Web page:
John Danks said he understands the White Sox’ decision to let him go.

“It’s a win-now league, and I wasn’t helping the team win,” Danks said Wednesday, a day after the club said it was releasing him.

Off to an 0-4 start with an 7.25 ERA on a team that has lost only eight games through May 3, Danks was cut loose and will be replaced in the starting rotation by Erik Johnson on Thursday. The 31-year-old veteran lost velocity on his fastball and was never the same after going through shoulder surgery in 2012.

“I’m not the first guy to go through surgery,” Danks said. “I obviously thought I could beat it — I think I can — but it’s no secret I wasn’t the same guy I was before surgery.

“I thought I worked as hard as I could. I put myself in the best position, I just wasn’t physically ready to do it nearly as much as I was before surgery.”

Danks said he will continue to work out and hope another team gives him another shot.

“If the phone rings I’ll be certainly interested,” he said. “If it doesn’t for some reason, it’s been a helluva run. I can say I got to play nine seasons in the big leagues, especially with one team, in a badass city like Chicago. I don’t have any regrets, I worked as hard as I know how to and did my very best every time out and that’s really all I could promise. … there certainly still is a desire to play. Now it’s up to someone wanting me or not.”

Danks had an inkling in the days that followed that his rotation spot was in jeopardy after he gave up 11 hits, including two home runs, in a 10-2 loss to the Orioles that stopped a six-game Sox winning streak in Baltimore Thursday. But he thought the likely move was to the bullpen. The Sox, knowing Danks had not pitched as a reliever, didn’t see the wisdom in changing the look of what has been the American League’s top pen.

As abrupt as the end came, it wasn’t a big shock.

“You can’t really be caught that off guard,” Danks said.
“The team is hot, the team is playing well. That’s obvious and you can’t go out there with four-fifths of a rotation, I totally understand that. It all starts with starting pitching, we’ve been told that since we were young. In order to win this thing, you have to have five starters giving you a shot every night out. Unfortunately I wasn’t doing that in April.”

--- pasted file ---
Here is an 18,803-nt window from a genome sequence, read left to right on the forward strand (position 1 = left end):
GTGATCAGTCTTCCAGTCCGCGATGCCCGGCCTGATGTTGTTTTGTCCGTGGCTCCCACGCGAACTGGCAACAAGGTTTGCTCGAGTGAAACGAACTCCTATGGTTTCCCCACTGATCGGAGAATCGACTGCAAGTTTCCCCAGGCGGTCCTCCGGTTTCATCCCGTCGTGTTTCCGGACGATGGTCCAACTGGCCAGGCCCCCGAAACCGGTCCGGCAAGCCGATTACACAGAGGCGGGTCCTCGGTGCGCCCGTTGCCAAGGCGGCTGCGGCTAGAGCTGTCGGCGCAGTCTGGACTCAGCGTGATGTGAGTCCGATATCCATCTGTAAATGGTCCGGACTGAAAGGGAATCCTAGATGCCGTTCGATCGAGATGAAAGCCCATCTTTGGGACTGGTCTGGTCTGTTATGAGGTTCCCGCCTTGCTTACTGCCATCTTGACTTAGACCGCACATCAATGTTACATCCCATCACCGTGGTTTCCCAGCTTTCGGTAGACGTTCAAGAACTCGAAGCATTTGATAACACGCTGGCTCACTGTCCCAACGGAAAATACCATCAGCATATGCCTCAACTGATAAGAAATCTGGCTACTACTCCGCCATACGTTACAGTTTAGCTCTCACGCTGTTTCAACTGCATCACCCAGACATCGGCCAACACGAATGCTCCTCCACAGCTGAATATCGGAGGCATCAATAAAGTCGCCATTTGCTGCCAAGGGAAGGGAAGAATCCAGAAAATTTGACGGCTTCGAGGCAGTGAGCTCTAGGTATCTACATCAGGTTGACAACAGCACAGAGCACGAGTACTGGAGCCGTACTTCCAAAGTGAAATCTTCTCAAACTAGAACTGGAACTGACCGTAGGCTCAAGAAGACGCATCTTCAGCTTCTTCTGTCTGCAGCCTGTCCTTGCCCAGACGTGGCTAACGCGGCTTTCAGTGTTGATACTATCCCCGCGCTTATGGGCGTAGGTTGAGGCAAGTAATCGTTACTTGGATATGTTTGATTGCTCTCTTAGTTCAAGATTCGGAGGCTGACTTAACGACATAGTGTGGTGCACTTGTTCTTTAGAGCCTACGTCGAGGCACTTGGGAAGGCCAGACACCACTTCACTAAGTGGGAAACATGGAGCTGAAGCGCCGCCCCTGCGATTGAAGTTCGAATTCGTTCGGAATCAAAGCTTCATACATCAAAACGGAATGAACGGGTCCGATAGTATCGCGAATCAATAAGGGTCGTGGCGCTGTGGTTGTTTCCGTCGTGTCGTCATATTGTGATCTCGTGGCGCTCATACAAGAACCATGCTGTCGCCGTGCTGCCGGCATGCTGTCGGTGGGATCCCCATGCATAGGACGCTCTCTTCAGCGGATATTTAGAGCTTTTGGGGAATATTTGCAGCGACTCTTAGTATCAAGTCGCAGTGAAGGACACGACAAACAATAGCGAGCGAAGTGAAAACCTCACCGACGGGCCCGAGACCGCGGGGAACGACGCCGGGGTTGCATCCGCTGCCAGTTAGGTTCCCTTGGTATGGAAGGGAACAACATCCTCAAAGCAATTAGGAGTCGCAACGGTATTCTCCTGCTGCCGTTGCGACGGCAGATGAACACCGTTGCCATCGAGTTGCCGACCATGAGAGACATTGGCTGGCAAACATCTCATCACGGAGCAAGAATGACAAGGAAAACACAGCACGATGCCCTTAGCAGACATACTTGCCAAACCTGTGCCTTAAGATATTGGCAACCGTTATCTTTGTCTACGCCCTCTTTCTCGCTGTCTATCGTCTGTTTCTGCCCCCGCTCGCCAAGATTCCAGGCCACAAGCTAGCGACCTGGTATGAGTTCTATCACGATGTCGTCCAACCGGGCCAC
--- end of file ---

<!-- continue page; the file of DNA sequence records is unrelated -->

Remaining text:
Danks pitched in the “Blackout Game” of 2008, the one-game tiebreaker for the AL Central title against the Minnesota Twins. The Sox won 1-0, and he finished 12-9 with a 3.32 ERA that season, then won his only career playoff start against the Rays in the American League Division Series. He signed a $65 million, five-year contract extension in December, 2011. He had shoulder surgery in August, 2012.
Danks was the longest-tenured member of the Sox, arriving in December 2006 in a trade with the Texas Rangers. A first-round pick by the Rangers in 2003 (ninth overall), he was acquired along with pitchers Nick Masset and Jake Rasner for pitcher Brandon McCarthy and outfielder David Paisano.
Danks, who is still owed close to $12 million on the final year of his contract, said he will miss Chicago with fond memories despite the tough times.

“I grew up there,” he said. “Showed up as a baby, I was 21 years old when I made my first start and left as a 31-year-old man. I got to play with a lot of awesome teammates that have become lifelong friends now. Met a lot of people in a great organization.

“I certainly had a lot of good times, some tough times, some struggles but all in all I got to live a dream. Got to play a game, and yeah, I’m a very blessed man, no doubt.”